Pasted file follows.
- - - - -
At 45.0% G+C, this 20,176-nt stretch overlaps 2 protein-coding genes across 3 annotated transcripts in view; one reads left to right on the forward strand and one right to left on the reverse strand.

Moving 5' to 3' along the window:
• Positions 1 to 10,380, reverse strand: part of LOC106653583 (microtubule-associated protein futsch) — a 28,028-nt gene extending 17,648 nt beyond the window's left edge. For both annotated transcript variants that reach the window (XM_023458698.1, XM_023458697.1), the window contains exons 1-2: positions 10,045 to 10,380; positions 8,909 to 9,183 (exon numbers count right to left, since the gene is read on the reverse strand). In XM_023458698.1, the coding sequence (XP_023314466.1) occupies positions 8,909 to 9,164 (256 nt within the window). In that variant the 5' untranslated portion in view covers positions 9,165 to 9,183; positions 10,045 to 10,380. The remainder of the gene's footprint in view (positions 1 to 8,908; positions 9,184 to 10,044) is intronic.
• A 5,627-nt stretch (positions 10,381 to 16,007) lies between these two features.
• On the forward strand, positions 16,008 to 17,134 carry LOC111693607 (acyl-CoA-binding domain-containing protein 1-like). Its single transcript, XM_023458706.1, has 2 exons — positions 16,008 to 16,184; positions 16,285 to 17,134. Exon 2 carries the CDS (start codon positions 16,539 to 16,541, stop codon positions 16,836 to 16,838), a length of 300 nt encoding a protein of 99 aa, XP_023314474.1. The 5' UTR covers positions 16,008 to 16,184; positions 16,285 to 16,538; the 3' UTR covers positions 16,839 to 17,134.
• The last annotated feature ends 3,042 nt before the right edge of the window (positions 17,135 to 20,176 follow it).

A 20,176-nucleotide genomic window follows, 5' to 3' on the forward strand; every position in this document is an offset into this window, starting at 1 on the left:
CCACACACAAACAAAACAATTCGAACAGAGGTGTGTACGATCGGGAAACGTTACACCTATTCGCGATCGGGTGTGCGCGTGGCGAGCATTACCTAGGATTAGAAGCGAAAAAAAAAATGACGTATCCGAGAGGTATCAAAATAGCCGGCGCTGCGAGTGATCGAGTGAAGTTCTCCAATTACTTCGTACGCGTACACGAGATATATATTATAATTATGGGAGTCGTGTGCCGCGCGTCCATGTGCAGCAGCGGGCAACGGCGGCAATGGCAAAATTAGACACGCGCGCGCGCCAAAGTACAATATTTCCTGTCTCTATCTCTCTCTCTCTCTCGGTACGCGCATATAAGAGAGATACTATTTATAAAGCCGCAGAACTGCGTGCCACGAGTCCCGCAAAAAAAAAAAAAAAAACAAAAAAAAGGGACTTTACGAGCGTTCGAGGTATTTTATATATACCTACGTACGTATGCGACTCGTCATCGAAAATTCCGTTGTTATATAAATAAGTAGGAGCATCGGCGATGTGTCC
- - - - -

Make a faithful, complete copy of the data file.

At 45.0% G+C, this 20,176-nt stretch overlaps 2 protein-coding genes across 3 annotated transcripts in view; one reads left to right on the forward strand and one right to left on the reverse strand.

Moving 5' to 3' along the window:
• Positions 1 to 10,380, reverse strand: part of LOC106653583 (microtubule-associated protein futsch) — a 28,028-nt gene extending 17,648 nt beyond the window's left edge. For both annotated transcript variants that reach the window (XM_023458698.1, XM_023458697.1), the window contains exons 1-2: positions 10,045 to 10,380; positions 8,909 to 9,183 (exon numbers count right to left, since the gene is read on the reverse strand). In XM_023458698.1, the coding sequence (XP_023314466.1) occupies positions 8,909 to 9,164 (256 nt within the window). In that variant the 5' untranslated portion in view covers positions 9,165 to 9,183; positions 10,045 to 10,380. The remainder of the gene's footprint in view (positions 1 to 8,908; positions 9,184 to 10,044) is intronic.
• A 5,627-nt stretch (positions 10,381 to 16,007) lies between these two features.
• On the forward strand, positions 16,008 to 17,134 carry LOC111693607 (acyl-CoA-binding domain-containing protein 1-like). Its single transcript, XM_023458706.1, has 2 exons — positions 16,008 to 16,184; positions 16,285 to 17,134. Exon 2 carries the CDS (start codon positions 16,539 to 16,541, stop codon positions 16,836 to 16,838), a length of 300 nt encoding a protein of 99 aa, XP_023314474.1. The 5' UTR covers positions 16,008 to 16,184; positions 16,285 to 16,538; the 3' UTR covers positions 16,839 to 17,134.
• The last annotated feature ends 3,042 nt before the right edge of the window (positions 17,135 to 20,176 follow it).

A 20,176-nucleotide genomic window follows, 5' to 3' on the forward strand; every position in this document is an offset into this window, starting at 1 on the left:
CCACACACAAACAAAACAATTCGAACAGAGGTGTGTACGATCGGGAAACGTTACACCTATTCGCGATCGGGTGTGCGCGTGGCGAGCATTACCTAGGATTAGAAGCGAAAAAAAAAATGACGTATCCGAGAGGTATCAAAATAGCCGGCGCTGCGAGTGATCGAGTGAAGTTCTCCAATTACTTCGTACGCGTACACGAGATATATATTATAATTATGGGAGTCGTGTGCCGCGCGTCCATGTGCAGCAGCGGGCAACGGCGGCAATGGCAAAATTAGACACGCGCGCGCGCCAAAGTACAATATTTCCTGTCTCTATCTCTCTCTCTCTCTCGGTACGCGCATATAAGAGAGATACTATTTATAAAGCCGCAGAACTGCGTGCCACGAGTCCCGCAAAAAAAAAAAAAAAAACAAAAAAAAGGGACTTTACGAGCGTTCGAGGTATTTTATATATACCTACGTACGTATGCGACTCGTCATCGAAAATTCCGTTGTTATATAAATAAGTAGGAGCATCGGCGATGTGTCC